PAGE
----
December 2009 Newsletter

Posted By on December 23, 2009

Magazine Says Millennials are More pro-Life—Josh MontezNew York Magazine, known for its liberal bent, has acknowledged the millennial generation is the most pro-life since the “Silent Generation” of the 1930s and ‘40s.  In an article published November 29th, Jennifer Senior asks, “Just how pro-choice is America, really?”  The answer, according to Senior is “Not much.”  Senior points out that pregnancy resource centers now outnumber abortion clinics, and voters between the ages of 18 and 29 have “come of age during the partial-birth debate” and were “the first to grow up with pictures of sonograms on their refrigerators.”  Michael D. Hais, co-author of Millennial Makeover: My Space, You Tube and the Future of American Politics, is featured in the article.  “It is not a matter, necessarily, of religious belief because, in fact, this generation is the least religious of any current generation in a traditional sense,” he said.  “I think they would view abortion as something that’s hurtful to the entire society, the entire group.”  Esther Fleece, assistant to the president for millennial relations at Focus on the Family, agrees.  “Abortion is something that we have misled people in thinking that it is for the woman’s best interest,” she said, “and I think what we are seeing now is a shift that life is in everybody’s best interest.”

Minnesota Woman’s Unborn Baby Has Surgery While Still in the Womb—St. Paul, MN ( Minnesota woman’s baby is recovering after doctors performed a rare surgery while the baby was still half in the womb.  Jennifer Kuklok calls her daughter Lilyana “a trouper.”  Lilyana is now 6 weeks old.  When her mother had an ultrasound at 20 weeks, doctors discovered a tumor that could kill the baby.  The non-cancerous tumor stretched through the mouth and connected to the skull base.  Once the baby was full-term, doctors partially delivered Lilyana, only pulling her head and shoulders out of the womb.  Doctors kept Lilyana attached to the umbilical cord, allowing her to breathe during the procedure.  Doctors later did a tracheotomy, so the baby could continue to breathe.  They also removed the tumor a couple days later.  Lilyana spent another four weeks in the hospital before going home.

France Parliament Rejects Legislation Allowing Legalization of Euthanasia—Paris, France ( parliamentarians rejected the draft of law to make euthanasia legal.  Some 326 French deputies voted against the draft and 202 for.  The recommended draft of law defines that any adult having serious health conditions can apply for medical service to have an euthanasia death with a doctor’s help.  Currently few European states have adopted assisted suicide or euthanasia laws, including Benelux countries, Switzerland; while France, Italy and the UK allow sick people to refuse medical service.  The Alliance for Human Life released a statement applauding the vote.  “The French do not want aggressive treatment.  When they understand that aggressive treatment does not include euthanasia, most of our citizens are reassured.  We therefore ask that the Leoneiit law be know and more fully implemented, which requires a more proactive promotion of palliative care,” it said.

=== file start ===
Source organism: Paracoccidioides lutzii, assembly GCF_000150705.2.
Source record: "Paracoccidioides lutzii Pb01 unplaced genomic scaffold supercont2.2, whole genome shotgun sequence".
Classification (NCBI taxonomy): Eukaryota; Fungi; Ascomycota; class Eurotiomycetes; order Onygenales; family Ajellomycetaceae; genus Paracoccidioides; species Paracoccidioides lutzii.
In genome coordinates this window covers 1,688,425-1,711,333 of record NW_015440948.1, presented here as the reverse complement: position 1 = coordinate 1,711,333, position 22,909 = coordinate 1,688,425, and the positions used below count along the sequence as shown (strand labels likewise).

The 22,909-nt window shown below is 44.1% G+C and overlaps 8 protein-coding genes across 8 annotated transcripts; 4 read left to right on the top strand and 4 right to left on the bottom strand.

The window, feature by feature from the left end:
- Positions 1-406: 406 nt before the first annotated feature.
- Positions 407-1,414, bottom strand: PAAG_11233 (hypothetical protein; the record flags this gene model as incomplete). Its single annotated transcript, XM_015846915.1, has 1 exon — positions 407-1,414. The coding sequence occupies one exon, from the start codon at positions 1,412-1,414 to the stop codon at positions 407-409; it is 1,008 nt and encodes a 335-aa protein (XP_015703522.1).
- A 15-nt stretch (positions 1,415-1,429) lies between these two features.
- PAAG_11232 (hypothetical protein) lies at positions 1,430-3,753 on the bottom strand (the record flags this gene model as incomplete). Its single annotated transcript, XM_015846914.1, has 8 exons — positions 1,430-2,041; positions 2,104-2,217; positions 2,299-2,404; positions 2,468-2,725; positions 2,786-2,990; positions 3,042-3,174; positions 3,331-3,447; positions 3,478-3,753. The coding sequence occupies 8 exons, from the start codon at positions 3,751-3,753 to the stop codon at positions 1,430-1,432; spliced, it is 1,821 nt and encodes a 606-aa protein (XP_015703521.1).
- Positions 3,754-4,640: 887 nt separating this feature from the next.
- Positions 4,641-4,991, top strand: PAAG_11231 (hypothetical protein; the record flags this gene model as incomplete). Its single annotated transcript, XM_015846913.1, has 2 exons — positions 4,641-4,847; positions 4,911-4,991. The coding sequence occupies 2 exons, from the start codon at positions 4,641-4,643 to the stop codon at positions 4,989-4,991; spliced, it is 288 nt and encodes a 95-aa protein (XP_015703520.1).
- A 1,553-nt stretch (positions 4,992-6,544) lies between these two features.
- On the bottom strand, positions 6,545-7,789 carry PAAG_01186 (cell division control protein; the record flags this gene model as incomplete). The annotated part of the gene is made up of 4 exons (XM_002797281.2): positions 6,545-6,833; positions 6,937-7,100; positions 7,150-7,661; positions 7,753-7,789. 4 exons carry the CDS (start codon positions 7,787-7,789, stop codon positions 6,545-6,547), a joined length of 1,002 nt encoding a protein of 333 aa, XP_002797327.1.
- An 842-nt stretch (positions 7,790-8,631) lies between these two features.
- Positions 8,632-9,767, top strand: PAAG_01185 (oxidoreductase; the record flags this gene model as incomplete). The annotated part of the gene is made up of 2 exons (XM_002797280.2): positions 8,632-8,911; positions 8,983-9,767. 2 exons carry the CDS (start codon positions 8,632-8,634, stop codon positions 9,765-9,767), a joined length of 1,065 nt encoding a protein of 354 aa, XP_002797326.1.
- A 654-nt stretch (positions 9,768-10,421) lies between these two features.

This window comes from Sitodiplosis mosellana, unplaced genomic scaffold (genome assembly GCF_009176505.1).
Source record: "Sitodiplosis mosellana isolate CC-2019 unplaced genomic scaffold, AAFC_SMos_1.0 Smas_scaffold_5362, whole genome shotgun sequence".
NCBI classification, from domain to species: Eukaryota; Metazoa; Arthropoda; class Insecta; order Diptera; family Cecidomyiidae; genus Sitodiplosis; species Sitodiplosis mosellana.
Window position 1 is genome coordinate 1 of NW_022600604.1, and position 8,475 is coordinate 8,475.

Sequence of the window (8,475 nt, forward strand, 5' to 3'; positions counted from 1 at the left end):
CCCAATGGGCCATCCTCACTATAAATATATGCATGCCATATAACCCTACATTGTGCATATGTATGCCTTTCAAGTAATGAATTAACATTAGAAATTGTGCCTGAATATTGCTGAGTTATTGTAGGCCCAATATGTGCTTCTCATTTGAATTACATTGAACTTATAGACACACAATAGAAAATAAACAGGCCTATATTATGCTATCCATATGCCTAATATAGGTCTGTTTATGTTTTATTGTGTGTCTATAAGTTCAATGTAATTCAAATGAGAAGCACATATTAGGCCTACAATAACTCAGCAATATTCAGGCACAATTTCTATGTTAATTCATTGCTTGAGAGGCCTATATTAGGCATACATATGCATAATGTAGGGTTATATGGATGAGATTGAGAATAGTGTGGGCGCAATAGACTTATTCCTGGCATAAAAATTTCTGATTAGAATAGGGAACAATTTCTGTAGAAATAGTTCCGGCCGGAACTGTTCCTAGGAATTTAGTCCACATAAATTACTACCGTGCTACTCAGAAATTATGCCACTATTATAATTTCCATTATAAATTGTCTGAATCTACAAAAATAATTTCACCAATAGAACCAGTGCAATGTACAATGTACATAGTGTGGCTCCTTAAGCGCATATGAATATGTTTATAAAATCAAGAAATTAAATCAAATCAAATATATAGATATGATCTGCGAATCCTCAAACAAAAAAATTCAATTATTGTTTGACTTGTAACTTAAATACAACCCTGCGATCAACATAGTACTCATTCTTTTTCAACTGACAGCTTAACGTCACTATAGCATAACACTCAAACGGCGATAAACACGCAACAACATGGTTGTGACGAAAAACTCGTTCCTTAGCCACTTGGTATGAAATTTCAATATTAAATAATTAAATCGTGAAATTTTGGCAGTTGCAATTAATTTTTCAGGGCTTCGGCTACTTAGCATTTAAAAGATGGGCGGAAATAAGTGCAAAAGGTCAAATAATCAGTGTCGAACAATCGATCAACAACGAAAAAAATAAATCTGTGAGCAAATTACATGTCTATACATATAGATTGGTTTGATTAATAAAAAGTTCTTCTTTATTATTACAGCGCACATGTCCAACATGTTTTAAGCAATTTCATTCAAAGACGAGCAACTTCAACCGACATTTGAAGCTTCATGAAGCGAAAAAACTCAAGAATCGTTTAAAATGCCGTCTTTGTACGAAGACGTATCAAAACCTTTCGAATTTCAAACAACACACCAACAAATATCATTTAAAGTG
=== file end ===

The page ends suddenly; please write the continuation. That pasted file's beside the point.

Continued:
South Korea Will Begin Enforcing Abortion Ban in Response to Population Decline—Seoul, South Korea ( Korean officials may begin to enforce the nation’s ban on abortions thanks to a significant population decline taking place there and in other Asian nations like Japan.  A demographic implosion now threatens the country’s economic stability and is producing worker shortages and concerns that elderly Koreans will not be able to be supported.  On Wednesday, the Presidential Council for Future and Vision announced new efforts to increase births “We have been a society that promoted abortion,” Kwak Seung-jun of the Presidential Council said.  “There are few people who realize abortion is illegal.  We must work to create a mood where abortion is discouraged.”  The government plans to encourage fathers to take child care leave, campaigning against abortion and providing incentives to families with three or more children.  The council is focusing on reducing child-rearing expenses, broadening a society’s acceptance of working and single mothers and increasing the number of people who can become Korean citizens.  Korea posted the second-lowest fertility rate in the world, according to the 2009 report by the United Nations Population Fund.  The rate was 1.22, just behind Bosnia and Herzegovina’s 1.22.  Health Minister Jeon Jae-hee talked about the educational campaign that may be undertaken against abortion.  “As a minister in charge of the matter, we will sternly crack down on illegal abortions after a grace period” the official said.

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